When Iodine Might Be Bad For Your Thyroid

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Iodine for Thyroid Problems-helpful or harmful
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Iodine is often suggested for people who suspect that they might have problems related to a low thyroid levels. As I’ve recently been (finally) diagnosed with an auto-immune thyroid condition, I’ve been researching this subject a lot lately. I am not a doctor and this is not medical advice, I’m just sharing personal information that was helpful to me….

It turns out, there are times when taking iodine can actually do more harm than good…

Is Iodine Good or Bad for Thyroid?

It depends.

As with any medical condition, there are many variations that fall under the broad category of “thyroid problems” and they must be handled differently.

I found this out the hard way. I had the symptoms of low thyroid for years and from research, knew that iodine could be helpful for thyroid troubles. After much research and at the recommendation of a chiropractor, I started taking iodine and noticed that I felt a lot worse. I figured it might be some kind of adjustment reaction and continued taking it but eventually decided to discontinue it since I didn’t feel any better.

History and research verify my own experience in this…

Data from a number of countries shows that countries who started adding iodine to salt to combat hypothyroidism saw rising rates of autoimmune thyroid problems. Chris Kresser explains:

The following is just a sample of studies around the world demonstrating this effect:

Why does this happen? Because increased intake, especially in supplement form, can increase the autoimmune attack on the thyroid. Iodine reduces the activity of an enzyme called thyroid peroxidase (TPO). TPO is required for proper thyroid hormone production.

The Confounding Factor

In my own treatment plan, I now avoid iodine as my particular type of thyroid problem makes it more harmful that helpful. In fact, some research shows that those with auto-immune thyroid disease will see some benefit just from avoiding iodine.

On the other hand, those with iodine-deficiency induced hypothyroidism can benefit from *careful* supplementation, but given the research showing the increased risk of autoimmune thyroid problems that can result, it is very important to check with a doctor first!

Dr. Paul Jaminet also proposes another factor that affects the iodine/autoimmunity relationship is the presence of selenium:

“Excess intake can cause an autoimmune thyroiditis that bears all the characteristics of Hashimoto’s. However, in animal studies this occurs only if selenium is deficient or in excess. Similarly, in animal studies very high intake can exacerbate a pre-existing autoimmune thyroiditis, but only if selenium is deficient or in excess.

With optimal selenium status, thyroid follicles are healthy, goiter is eliminated, and autoimmune markers like Th1/Th2 ratio and CD4+/CD8+ ratio are normalized over a wide range of iodine intake. It seems that optimizing selenium intake provides powerful protection against autoimmune thyroid disease, and provides tolerance of a wide range of intakes.”

The Bottom Line

I’ll be sharing my own thyroid journey as it unfolds and the protocol I’m using to reverse my symptoms. Anyone who suspects hypothyroidism or thyroid disease should be very careful about supplementation and consider selenium with (or in place of) iodine to see if symptoms improve. Dr. Terry Wahls strongly suggests testing your antibodies periodically to know if they are going up or down if you are making a diet or supplement change, and to be sure to work with the doctor prescribing any thyroid medication to monitor this.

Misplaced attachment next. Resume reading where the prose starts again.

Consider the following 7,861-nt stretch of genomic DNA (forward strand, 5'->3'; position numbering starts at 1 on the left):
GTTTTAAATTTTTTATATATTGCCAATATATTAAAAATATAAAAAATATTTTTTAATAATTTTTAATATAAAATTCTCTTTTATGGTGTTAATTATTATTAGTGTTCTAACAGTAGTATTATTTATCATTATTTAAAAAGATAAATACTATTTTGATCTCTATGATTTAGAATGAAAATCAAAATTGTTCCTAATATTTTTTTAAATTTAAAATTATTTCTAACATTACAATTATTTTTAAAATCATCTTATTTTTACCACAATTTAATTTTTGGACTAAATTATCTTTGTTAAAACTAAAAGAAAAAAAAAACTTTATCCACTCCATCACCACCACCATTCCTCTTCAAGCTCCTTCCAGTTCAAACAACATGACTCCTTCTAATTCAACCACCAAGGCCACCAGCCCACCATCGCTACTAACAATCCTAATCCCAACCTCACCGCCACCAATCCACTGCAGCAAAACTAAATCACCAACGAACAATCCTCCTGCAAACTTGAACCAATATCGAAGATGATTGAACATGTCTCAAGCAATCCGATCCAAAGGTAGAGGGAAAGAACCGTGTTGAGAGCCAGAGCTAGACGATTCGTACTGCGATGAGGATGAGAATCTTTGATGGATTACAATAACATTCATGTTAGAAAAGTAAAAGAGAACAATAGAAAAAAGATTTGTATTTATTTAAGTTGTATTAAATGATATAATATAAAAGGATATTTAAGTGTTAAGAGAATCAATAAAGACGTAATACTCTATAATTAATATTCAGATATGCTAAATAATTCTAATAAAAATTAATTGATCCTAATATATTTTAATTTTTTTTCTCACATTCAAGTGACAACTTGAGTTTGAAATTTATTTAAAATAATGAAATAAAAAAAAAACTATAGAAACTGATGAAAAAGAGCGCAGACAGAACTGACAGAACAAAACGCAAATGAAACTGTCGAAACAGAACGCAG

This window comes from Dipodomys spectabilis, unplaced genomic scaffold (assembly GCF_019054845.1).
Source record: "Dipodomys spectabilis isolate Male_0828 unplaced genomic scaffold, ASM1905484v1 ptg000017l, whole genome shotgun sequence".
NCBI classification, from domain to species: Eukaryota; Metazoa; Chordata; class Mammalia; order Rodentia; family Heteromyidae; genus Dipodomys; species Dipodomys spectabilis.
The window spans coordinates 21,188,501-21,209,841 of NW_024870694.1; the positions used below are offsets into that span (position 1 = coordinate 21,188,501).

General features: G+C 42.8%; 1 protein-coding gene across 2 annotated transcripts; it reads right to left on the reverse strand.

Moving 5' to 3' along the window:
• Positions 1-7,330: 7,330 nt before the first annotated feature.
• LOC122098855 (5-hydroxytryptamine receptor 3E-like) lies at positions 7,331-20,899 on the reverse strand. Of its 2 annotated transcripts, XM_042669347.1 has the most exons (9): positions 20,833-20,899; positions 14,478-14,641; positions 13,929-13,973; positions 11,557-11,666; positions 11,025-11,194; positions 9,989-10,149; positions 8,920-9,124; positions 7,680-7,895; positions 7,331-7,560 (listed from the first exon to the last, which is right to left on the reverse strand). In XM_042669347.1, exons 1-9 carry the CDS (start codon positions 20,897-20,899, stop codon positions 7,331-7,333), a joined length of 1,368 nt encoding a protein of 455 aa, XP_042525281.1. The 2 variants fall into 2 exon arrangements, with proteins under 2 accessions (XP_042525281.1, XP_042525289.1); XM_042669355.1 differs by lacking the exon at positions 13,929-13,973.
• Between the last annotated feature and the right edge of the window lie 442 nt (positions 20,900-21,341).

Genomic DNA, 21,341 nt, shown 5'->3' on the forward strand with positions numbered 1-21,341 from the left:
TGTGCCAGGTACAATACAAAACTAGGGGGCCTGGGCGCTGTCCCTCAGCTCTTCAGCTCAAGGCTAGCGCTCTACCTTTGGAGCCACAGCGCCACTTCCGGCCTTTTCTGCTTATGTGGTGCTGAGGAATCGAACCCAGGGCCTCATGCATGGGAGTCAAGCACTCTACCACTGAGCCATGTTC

Thyroid disorders (and any hormone-related problems) are complex conditions and it is important to find a good doctor or practitioner who can test the proper thyroid levels and do a thyroid ultrasound to know what the proper treatment plan should be.

This article was medically reviewed by Dr. Terry Wahls, a clinical professor of medicine and clinical research and has published over 60 peer-reviewed scientific abstracts, posters, and papers. As always, this is not personal medical advice and we recommend that you talk with your doctor.

Have you ever struggled with thyroid problems or suspect that you might? What has worked for you? Share below!

Katie Wells Avatar

About Katie Wells

Katie Wells, CTNC, MCHC, Founder of Wellness Mama and Co-founder of Wellnesse, has a background in research, journalism, and nutrition. As a mom of six, she turned to research and took health into her own hands to find answers to her health problems. WellnessMama.com is the culmination of her thousands of hours of research and all posts are medically reviewed and verified by the Wellness Mama research team. Katie is also the author of the bestselling books The Wellness Mama Cookbook and The Wellness Mama 5-Step Lifestyle Detox.


146 responses to “When Iodine Might Be Bad For Your Thyroid”

  1. Jane Avatar

    Have you looked into Magnascent? It seems like a very reputable company with a whole different way of making iodine that seems to be way better for the body to absorb. I just started taking it and would be curious of what you think.

  2. Heather Avatar

    Thanks so much for this post. I’ve been on thyroid medication since 2000, after having my thyroid irradiated in 98 (for hyperactive Graves). Only recently did I start taking iodine at the suggestion of my doctor. My thyroid results have come back normal, but I did feel puffy, so I’m glad I saw this. I have gotten off the iodine to see if I feel any better, and I’m not sure yet. It’s been two weeks. How long did it take you to feel better after getting back off the iodine?